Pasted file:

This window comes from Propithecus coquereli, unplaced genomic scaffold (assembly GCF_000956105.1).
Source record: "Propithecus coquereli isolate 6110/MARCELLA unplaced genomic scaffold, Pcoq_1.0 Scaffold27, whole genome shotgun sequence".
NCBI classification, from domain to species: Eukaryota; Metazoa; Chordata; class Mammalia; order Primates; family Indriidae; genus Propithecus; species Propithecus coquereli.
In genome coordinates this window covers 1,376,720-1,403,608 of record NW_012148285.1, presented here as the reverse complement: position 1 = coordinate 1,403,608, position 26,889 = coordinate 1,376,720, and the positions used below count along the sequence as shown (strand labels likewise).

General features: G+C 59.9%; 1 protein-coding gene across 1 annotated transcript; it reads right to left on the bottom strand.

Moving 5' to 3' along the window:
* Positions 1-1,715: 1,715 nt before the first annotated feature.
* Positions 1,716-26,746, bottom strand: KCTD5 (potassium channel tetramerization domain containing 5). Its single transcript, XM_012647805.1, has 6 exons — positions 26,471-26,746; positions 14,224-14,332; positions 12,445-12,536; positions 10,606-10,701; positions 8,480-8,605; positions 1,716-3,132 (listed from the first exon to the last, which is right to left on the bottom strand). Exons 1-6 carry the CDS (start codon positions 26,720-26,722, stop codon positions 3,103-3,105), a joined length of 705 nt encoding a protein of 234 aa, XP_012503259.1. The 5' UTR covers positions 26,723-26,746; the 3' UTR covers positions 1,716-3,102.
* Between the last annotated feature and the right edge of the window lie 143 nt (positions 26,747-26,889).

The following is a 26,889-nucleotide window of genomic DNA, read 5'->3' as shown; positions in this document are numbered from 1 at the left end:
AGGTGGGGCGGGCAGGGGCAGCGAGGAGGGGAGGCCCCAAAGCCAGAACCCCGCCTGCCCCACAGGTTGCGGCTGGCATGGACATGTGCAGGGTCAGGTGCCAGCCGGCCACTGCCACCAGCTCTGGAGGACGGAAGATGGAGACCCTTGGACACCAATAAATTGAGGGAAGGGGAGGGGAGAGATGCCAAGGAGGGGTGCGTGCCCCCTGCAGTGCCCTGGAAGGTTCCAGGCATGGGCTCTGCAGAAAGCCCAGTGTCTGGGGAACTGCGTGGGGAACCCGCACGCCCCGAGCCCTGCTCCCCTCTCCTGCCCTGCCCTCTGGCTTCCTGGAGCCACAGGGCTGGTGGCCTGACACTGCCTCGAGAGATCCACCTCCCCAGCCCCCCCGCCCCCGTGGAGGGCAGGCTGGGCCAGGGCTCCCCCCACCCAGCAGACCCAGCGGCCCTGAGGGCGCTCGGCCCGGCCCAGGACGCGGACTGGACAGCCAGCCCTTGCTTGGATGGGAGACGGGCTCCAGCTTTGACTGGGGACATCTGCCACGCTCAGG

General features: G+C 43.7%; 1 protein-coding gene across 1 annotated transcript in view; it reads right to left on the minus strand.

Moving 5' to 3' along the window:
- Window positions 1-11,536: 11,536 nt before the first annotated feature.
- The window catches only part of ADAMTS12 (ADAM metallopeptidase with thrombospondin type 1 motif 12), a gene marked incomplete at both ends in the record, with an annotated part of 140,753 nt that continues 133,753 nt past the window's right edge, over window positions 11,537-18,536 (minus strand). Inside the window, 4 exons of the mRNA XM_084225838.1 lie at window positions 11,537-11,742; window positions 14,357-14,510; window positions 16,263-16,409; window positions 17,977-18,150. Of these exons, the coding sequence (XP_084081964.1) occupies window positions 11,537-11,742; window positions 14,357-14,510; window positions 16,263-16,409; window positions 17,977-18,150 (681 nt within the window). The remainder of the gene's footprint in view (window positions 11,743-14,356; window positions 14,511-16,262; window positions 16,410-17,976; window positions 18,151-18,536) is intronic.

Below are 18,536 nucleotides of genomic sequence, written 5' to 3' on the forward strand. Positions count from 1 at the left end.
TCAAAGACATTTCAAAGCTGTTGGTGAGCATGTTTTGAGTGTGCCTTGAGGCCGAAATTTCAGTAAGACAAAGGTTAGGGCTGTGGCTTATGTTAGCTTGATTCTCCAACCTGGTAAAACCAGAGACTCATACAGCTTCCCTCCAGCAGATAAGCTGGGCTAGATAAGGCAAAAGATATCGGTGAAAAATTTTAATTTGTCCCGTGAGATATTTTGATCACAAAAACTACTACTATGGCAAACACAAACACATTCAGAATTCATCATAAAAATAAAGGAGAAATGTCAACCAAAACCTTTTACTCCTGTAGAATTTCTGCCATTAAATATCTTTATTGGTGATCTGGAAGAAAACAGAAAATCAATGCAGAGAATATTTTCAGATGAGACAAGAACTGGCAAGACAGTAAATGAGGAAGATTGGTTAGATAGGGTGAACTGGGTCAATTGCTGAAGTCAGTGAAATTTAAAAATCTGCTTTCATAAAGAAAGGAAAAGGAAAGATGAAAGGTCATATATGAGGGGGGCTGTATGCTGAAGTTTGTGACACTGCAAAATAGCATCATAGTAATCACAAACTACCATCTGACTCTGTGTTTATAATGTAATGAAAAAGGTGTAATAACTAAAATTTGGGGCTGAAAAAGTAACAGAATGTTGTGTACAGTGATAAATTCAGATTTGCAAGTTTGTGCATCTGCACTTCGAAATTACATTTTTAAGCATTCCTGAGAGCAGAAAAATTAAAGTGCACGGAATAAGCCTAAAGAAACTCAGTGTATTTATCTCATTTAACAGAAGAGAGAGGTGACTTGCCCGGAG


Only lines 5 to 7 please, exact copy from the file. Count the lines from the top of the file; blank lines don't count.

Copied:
General features: G+C 59.9%; 1 protein-coding gene across 1 annotated transcript; it reads right to left on the bottom strand.

Moving 5' to 3' along the window:
* Positions 1-1,715: 1,715 nt before the first annotated feature.